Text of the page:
#11  
Old 09-16-2009, 09:33 PM
cynon767's Avatar
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Default Re: Jamie's build

Things are inching along. I have the first few courses set, and have gotten the inner arch put in. I'm glad I decided to do the stripey brick thing, even if nobody but me ever sees it. It makes me feel like it's more of a personal artistic endeavor this way.

Here's the dry fit of the arch-
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  #12  
Old 09-16-2009, 10:00 PM
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Default Re: Jamie's build

It was at about that time that a friend of mine offered to lend me his tile saw, in return for the thickness planer I had been lending him during his house remodel. I had originally intended to cut all the bricks by chisel, and had actually gotten as far as doing the floor and the first two courses this way.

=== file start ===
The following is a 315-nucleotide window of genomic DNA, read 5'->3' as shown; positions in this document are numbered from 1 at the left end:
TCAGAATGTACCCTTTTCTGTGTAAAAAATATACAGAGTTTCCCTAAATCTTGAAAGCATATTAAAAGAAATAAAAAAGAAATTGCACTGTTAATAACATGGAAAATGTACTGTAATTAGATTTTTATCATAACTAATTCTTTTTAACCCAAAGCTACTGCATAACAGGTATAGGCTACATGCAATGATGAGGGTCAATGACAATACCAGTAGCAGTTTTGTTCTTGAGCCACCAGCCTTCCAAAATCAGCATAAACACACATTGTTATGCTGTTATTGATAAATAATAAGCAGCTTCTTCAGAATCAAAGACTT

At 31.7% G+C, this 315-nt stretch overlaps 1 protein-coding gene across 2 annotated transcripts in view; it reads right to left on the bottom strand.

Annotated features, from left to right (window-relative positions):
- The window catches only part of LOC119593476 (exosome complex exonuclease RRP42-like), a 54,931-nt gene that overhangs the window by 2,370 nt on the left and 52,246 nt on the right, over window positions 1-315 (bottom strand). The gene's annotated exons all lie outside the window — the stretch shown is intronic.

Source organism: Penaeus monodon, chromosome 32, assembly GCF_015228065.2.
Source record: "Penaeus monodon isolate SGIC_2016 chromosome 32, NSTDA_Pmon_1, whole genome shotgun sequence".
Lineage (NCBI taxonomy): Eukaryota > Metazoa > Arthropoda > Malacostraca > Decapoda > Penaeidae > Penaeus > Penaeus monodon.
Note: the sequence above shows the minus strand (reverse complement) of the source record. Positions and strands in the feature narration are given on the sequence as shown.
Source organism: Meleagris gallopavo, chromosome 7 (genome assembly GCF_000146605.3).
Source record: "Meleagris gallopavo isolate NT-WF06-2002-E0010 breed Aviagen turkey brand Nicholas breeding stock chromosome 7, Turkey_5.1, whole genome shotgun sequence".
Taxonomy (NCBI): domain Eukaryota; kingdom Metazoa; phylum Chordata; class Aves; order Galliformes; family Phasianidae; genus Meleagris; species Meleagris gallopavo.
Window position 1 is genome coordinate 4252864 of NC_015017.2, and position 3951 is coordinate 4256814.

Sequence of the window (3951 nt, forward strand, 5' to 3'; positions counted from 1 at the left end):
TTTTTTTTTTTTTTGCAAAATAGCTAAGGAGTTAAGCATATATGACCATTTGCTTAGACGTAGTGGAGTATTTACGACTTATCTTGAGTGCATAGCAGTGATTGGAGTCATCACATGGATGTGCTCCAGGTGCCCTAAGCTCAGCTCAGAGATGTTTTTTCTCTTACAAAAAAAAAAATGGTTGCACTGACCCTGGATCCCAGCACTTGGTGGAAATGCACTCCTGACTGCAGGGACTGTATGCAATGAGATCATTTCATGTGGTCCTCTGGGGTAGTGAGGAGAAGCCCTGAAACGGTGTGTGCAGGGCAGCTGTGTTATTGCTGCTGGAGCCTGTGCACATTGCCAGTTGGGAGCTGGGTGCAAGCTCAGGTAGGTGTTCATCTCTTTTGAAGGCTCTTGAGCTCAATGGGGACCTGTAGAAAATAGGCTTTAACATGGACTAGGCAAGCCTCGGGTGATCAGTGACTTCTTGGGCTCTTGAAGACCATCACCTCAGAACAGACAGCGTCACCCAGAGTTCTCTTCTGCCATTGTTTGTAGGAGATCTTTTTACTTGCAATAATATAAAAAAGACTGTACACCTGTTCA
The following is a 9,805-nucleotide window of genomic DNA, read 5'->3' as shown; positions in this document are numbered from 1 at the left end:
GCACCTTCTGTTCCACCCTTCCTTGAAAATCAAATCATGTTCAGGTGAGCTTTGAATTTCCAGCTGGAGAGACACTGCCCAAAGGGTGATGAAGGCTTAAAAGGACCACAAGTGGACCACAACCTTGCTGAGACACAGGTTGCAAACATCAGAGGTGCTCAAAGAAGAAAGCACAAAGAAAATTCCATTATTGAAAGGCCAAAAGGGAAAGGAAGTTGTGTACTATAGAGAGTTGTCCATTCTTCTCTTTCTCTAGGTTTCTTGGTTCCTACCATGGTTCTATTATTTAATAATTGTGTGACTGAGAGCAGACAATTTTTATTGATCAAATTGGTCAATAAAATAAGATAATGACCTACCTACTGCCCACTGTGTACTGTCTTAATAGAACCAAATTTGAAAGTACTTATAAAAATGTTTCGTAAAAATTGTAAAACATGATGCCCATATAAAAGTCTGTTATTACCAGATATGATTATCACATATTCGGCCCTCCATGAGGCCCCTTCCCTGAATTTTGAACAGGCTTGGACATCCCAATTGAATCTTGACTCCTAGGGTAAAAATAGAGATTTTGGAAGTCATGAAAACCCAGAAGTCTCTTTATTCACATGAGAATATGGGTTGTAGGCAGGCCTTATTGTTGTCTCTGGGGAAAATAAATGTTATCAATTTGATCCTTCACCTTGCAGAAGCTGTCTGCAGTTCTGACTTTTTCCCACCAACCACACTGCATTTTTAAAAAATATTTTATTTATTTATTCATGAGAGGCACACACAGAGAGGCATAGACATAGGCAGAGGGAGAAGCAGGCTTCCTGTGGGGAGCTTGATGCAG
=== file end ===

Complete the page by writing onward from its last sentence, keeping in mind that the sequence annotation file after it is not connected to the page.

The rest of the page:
Because of the striped pattern I was doing, the floor and soldier course were of a different brick than the second course. I had gotten my bricks at a clearance sale at the local yard, and they were a few short of the full bill to do it all in the red; so, I decided to get enough of the yellow to do two accent stripes. This led to a couple of interesting discoveries: the yellow bricks are rougher in texture, which was why I didn't just use them for floor... the smooth surface of the red is much, much better; but along with that, the red are a fair bit harder than the yellow. This meant that I would be looking at a whole lot of hand cutting that would only be getting harder after my easy yellow stripes were done. So, naturally, I jumped at the chance to use the saw.